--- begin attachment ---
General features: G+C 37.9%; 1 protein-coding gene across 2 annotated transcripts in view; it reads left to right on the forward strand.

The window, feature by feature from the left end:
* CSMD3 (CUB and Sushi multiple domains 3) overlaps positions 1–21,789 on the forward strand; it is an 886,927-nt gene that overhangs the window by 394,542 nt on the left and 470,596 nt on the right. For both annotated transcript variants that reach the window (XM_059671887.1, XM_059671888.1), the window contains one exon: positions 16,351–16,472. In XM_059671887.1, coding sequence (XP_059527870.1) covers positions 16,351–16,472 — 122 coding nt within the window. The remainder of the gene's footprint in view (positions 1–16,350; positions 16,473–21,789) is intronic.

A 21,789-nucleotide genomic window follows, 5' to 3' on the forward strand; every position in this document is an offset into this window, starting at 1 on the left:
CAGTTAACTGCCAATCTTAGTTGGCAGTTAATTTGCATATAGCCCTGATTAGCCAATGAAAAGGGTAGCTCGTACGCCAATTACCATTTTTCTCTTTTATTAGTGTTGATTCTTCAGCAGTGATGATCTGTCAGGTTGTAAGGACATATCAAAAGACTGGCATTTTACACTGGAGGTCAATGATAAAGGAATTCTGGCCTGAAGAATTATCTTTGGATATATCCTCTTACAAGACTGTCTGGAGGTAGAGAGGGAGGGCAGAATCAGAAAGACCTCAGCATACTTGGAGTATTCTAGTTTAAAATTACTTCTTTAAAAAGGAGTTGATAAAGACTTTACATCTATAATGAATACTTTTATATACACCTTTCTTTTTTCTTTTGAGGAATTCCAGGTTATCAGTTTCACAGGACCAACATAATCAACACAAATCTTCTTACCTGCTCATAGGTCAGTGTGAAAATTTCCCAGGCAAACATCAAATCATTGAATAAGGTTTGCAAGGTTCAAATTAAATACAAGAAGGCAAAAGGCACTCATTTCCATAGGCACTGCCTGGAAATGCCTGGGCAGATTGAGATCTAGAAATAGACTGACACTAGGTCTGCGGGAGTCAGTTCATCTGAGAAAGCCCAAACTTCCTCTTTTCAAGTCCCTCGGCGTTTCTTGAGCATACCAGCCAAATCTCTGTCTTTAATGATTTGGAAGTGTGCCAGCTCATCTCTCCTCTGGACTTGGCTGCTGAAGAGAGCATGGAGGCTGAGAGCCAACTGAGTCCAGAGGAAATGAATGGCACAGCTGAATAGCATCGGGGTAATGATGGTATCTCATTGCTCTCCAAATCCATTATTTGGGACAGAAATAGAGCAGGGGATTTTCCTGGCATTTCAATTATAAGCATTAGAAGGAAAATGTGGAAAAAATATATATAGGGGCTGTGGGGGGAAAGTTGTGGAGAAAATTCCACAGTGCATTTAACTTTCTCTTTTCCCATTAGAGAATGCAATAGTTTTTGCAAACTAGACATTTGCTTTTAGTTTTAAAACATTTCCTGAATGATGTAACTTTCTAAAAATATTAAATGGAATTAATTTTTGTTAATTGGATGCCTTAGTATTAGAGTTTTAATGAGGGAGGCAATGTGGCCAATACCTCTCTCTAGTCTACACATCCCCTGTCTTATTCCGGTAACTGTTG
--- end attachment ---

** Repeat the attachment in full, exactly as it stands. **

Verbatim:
General features: G+C 37.9%; 1 protein-coding gene across 2 annotated transcripts in view; it reads left to right on the forward strand.

The window, feature by feature from the left end:
* CSMD3 (CUB and Sushi multiple domains 3) overlaps positions 1–21,789 on the forward strand; it is an 886,927-nt gene that overhangs the window by 394,542 nt on the left and 470,596 nt on the right. For both annotated transcript variants that reach the window (XM_059671887.1, XM_059671888.1), the window contains one exon: positions 16,351–16,472. In XM_059671887.1, coding sequence (XP_059527870.1) covers positions 16,351–16,472 — 122 coding nt within the window. The remainder of the gene's footprint in view (positions 1–16,350; positions 16,473–21,789) is intronic.

A 21,789-nucleotide genomic window follows, 5' to 3' on the forward strand; every position in this document is an offset into this window, starting at 1 on the left:
CAGTTAACTGCCAATCTTAGTTGGCAGTTAATTTGCATATAGCCCTGATTAGCCAATGAAAAGGGTAGCTCGTACGCCAATTACCATTTTTCTCTTTTATTAGTGTTGATTCTTCAGCAGTGATGATCTGTCAGGTTGTAAGGACATATCAAAAGACTGGCATTTTACACTGGAGGTCAATGATAAAGGAATTCTGGCCTGAAGAATTATCTTTGGATATATCCTCTTACAAGACTGTCTGGAGGTAGAGAGGGAGGGCAGAATCAGAAAGACCTCAGCATACTTGGAGTATTCTAGTTTAAAATTACTTCTTTAAAAAGGAGTTGATAAAGACTTTACATCTATAATGAATACTTTTATATACACCTTTCTTTTTTCTTTTGAGGAATTCCAGGTTATCAGTTTCACAGGACCAACATAATCAACACAAATCTTCTTACCTGCTCATAGGTCAGTGTGAAAATTTCCCAGGCAAACATCAAATCATTGAATAAGGTTTGCAAGGTTCAAATTAAATACAAGAAGGCAAAAGGCACTCATTTCCATAGGCACTGCCTGGAAATGCCTGGGCAGATTGAGATCTAGAAATAGACTGACACTAGGTCTGCGGGAGTCAGTTCATCTGAGAAAGCCCAAACTTCCTCTTTTCAAGTCCCTCGGCGTTTCTTGAGCATACCAGCCAAATCTCTGTCTTTAATGATTTGGAAGTGTGCCAGCTCATCTCTCCTCTGGACTTGGCTGCTGAAGAGAGCATGGAGGCTGAGAGCCAACTGAGTCCAGAGGAAATGAATGGCACAGCTGAATAGCATCGGGGTAATGATGGTATCTCATTGCTCTCCAAATCCATTATTTGGGACAGAAATAGAGCAGGGGATTTTCCTGGCATTTCAATTATAAGCATTAGAAGGAAAATGTGGAAAAAATATATATAGGGGCTGTGGGGGGAAAGTTGTGGAGAAAATTCCACAGTGCATTTAACTTTCTCTTTTCCCATTAGAGAATGCAATAGTTTTTGCAAACTAGACATTTGCTTTTAGTTTTAAAACATTTCCTGAATGATGTAACTTTCTAAAAATATTAAATGGAATTAATTTTTGTTAATTGGATGCCTTAGTATTAGAGTTTTAATGAGGGAGGCAATGTGGCCAATACCTCTCTCTAGTCTACACATCCCCTGTCTTATTCCGGTAACTGTTG